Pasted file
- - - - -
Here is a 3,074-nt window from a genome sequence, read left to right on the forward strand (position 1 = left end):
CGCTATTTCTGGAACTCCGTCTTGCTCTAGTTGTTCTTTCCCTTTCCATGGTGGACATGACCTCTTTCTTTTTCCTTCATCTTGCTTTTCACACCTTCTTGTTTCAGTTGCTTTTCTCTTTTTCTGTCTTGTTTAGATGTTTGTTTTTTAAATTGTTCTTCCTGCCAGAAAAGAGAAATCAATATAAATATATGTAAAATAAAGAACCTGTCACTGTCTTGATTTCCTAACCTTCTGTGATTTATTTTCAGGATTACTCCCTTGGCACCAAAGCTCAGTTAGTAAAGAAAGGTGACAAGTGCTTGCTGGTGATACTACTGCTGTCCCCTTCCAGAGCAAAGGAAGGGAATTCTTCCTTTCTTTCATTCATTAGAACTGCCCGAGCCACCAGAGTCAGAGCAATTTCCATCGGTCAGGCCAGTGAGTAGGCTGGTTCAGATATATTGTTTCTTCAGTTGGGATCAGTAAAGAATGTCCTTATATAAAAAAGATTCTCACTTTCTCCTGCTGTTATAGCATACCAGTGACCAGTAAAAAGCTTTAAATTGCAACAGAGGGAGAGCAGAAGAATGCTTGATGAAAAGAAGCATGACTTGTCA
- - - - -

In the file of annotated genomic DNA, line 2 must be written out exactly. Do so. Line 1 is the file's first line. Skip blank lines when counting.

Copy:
CGCTATTTCTGGAACTCCGTCTTGCTCTAGTTGTTCTTTCCCTTTCCATGGTGGACATGACCTCTTTCTTTTTCCTTCATCTTGCTTTTCACACCTTCTTGTTTCAGTTGCTTTTCTCTTTTTCTGTCTTGTTTAGATGTTTGTTTTTTAAATTGTTCTTCCTGCCAGAAAAGAGAAATCAATATAAATATATGTAAAATAAAGAACCTGTCACTGTCTTGATTTCCTAACCTTCTGTGATTTATTTTCAGGATTACTCCCTTGGCACCAAAGCTCAGTTAGTAAAGAAAGGTGACAAGTGCTTGCTGGTGATACTACTGCTGTCCCCTTCCAGAGCAAAGGAAGGGAATTCTTCCTTTCTTTCATTCATTAGAACTGCCCGAGCCACCAGAGTCAGAGCAATTTCCATCGGTCAGGCCAGTGAGTAGGCTGGTTCAGATATATTGTTTCTTCAGTTGGGATCAGTAAAGAATGTCCTTATATAAAAAAGATTCTCACTTTCTCCTGCTGTTATAGCATACCAGTGACCAGTAAAAAGCTTTAAATTGCAACAGAGGGAGAGCAGAAGAATGCTTGATGAAAAGAAGCATGACTTGTCA